Joe's another guy who, like Hinske, is being counted on to produce this year. Both the Jays and the ChiSox will be looking to fill a hole in the middle of their lineups (Delgado and Ordonez). Crede also has a younger 3B prospect, Josh Fields, making noise behind him. According to this, there is reason to believe that Joe may be able to put it all together. He's added a leg kick to his timing, he's worked hard in the off-season, and he turns 27 less than a month into the 2005 season. Between Hinske and Crede, I figure one of those guys is going have a successful 2005 season. A .285 90-25-100 year from one isn't that much of a stretch.
Morgen's 2004 was exactly what a sophomore slump is all about. He started poorly, and the effects of that plagued him the entire season. "I'm sitting there saying to myself, 'Just get through it, just fight, just battle,' " he said. "I knew everything would be OK in the end. But there were some difficult nights in there." He seems ready to bounce back this year, and his defense will keep him at third even when he struggles. Mike Lamb took games away from Morgan last year, but with Berkman out for the first half of the year, I imagine that Lamb will find more time in the outfield. A full season from Ensberg could turn into a pretty decent 20 homers, .300 average season. Good value.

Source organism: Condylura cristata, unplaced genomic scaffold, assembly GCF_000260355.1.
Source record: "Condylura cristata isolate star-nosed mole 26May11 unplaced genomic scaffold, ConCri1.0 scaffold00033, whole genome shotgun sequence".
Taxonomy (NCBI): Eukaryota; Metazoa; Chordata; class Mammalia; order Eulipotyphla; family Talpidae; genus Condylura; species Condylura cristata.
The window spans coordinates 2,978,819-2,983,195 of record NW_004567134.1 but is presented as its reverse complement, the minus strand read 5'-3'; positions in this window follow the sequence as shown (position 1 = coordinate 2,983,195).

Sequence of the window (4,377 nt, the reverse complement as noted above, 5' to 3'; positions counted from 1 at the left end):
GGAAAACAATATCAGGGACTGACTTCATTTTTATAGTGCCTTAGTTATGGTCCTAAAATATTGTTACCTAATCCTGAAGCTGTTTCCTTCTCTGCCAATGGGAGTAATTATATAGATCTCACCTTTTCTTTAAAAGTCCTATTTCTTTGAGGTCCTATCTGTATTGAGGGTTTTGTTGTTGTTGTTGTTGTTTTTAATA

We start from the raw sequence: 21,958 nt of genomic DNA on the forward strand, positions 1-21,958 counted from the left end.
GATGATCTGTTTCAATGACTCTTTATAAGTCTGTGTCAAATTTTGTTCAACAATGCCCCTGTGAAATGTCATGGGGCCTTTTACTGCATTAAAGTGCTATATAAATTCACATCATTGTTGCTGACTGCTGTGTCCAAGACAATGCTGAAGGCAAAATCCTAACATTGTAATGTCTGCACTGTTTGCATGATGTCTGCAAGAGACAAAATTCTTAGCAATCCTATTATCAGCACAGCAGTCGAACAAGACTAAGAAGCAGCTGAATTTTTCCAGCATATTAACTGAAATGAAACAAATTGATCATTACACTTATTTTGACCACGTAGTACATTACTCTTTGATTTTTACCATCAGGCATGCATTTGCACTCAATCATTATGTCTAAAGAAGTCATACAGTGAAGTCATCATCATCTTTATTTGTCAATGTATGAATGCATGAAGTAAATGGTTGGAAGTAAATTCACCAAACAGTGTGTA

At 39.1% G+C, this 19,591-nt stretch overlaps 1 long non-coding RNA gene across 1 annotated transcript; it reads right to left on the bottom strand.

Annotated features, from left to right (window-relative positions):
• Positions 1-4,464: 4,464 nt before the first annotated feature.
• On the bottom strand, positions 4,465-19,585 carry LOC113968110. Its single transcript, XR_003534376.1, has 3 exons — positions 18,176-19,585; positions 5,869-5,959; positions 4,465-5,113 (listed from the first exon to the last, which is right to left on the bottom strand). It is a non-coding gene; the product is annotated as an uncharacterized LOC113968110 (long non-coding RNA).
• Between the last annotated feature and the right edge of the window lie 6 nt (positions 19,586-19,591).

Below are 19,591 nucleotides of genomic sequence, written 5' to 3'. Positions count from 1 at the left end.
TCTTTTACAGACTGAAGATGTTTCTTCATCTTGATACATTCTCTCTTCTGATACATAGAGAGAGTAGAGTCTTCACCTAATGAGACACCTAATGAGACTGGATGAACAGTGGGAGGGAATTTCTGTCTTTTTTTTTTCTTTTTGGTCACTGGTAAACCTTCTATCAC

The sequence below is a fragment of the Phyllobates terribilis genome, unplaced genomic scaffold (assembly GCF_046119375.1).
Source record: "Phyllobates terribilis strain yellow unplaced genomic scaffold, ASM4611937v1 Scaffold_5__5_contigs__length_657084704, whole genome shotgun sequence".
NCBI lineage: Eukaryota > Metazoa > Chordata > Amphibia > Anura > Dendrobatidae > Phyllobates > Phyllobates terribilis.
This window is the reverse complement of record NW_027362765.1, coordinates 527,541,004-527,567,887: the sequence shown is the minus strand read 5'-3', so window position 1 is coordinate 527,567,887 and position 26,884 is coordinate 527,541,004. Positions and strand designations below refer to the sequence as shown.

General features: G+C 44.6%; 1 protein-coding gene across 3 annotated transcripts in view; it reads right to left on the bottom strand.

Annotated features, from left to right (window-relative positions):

Rob's a lefty batter who hit right handed pitching pretty well last year. But a meager .164 average against lefties and a .224 mark after the all-star break indicates to me that he's a part time player only. Rob will play OF mostly this year since Wigginton is out third now for the Pirates, but Mackowiak's 3B eligibilty gives him some value. Just not a lot.
One of the reasons Ensberg missed so many games last year was because the Astros needed Lamb's left-handed bat in their lineup. For 2005, they will try to find a spot for Mike somewhere, even if they have to move him around the field, but he still won't be an everyday player. Like Mackowiak, Lamb's 3B eligibility is the best fantasy thing going for him.